Skip to main content

Designing Public Consensus--it takes a lot more meetings

So, the public really should be heard, right? That's the message of an article in the September issue of Metropolis, headlined Secretary to the Mob, and summarized as "Public-outreach specialist Barbara Faga really can’t complain about the growing democratization of design."

And the takeaway is that a good process would involve a lot more meetings than those leading to the approval of the Atlantic Yards plan. (That also suggests that the new UNITY plan is a start, not a conclusion.)

Jeff Speck's article notes:
Since Jane Jacobs demonstrated that citizens can be smarter than experts, planners have been increasingly required to design publicly, to complete their projects in open-door workshops, and to seek not just public approval but also public direction in their schemes. This approach always made sense in the case of community visioning and plans for neighborhood revitalization, but it is now equally mandated in projects for private property of any significant size. If the public is affected, the public will participate—either as a partner in the design process, a witness at a public hearing, or finally, a litigant in a class-action lawsuit. Most developers have come to understand that of those three roles, the first has the least potential for killing a project.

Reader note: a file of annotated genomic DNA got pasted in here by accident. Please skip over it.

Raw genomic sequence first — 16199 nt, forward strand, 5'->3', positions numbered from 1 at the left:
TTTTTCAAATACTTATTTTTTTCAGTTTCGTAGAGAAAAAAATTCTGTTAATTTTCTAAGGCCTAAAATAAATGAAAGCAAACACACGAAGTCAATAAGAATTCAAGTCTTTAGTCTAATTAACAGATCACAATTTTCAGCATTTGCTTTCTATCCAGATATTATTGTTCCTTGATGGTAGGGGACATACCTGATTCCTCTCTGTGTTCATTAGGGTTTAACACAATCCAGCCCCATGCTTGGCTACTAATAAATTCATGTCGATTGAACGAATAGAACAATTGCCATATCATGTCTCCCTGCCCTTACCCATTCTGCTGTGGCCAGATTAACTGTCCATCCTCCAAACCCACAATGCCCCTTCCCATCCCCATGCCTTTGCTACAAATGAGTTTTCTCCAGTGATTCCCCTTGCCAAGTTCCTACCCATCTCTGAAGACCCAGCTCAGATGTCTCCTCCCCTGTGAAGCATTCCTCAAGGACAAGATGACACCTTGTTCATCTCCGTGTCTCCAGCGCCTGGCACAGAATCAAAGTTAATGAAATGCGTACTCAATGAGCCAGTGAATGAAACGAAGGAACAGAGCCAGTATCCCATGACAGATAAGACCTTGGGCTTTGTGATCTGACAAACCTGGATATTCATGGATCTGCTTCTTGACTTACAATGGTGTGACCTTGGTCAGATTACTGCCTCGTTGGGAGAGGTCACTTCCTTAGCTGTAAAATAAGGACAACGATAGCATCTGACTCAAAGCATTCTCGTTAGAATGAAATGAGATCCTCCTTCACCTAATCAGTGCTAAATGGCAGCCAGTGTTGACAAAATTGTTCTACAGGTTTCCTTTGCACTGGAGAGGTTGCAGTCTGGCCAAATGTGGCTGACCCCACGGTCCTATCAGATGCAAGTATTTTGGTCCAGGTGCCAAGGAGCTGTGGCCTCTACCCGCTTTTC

Until recently, the art of managing the public design process has not been taught in planning schools. Now there is an established organization, the National Charrette Institute—its Charrette Handbook is the last word on how to design publicly—and a larger literature on the subject is beginning to develop. Probably the most comprehensive such book is Designing Public Consensus (Wiley), by Barbara Faga of the planning and landscape juggernaut EDAW.


150 meetings

Faga's firm worked on Boston’s Rose Kennedy Greenway, the new surface over the Big Dig, and bore the brunt of a lot of community frustration. The ultimate vision, she says, didn't emerge from one meeting but 150 meetings. (There was no such sequence of public meetings regarding Atlantic Yards, though developer Forest City Ratner claims it held numerous meetings.)

Speck asks if the trend toward public involvement has gone too far, and whether it's reversible. Faga responds: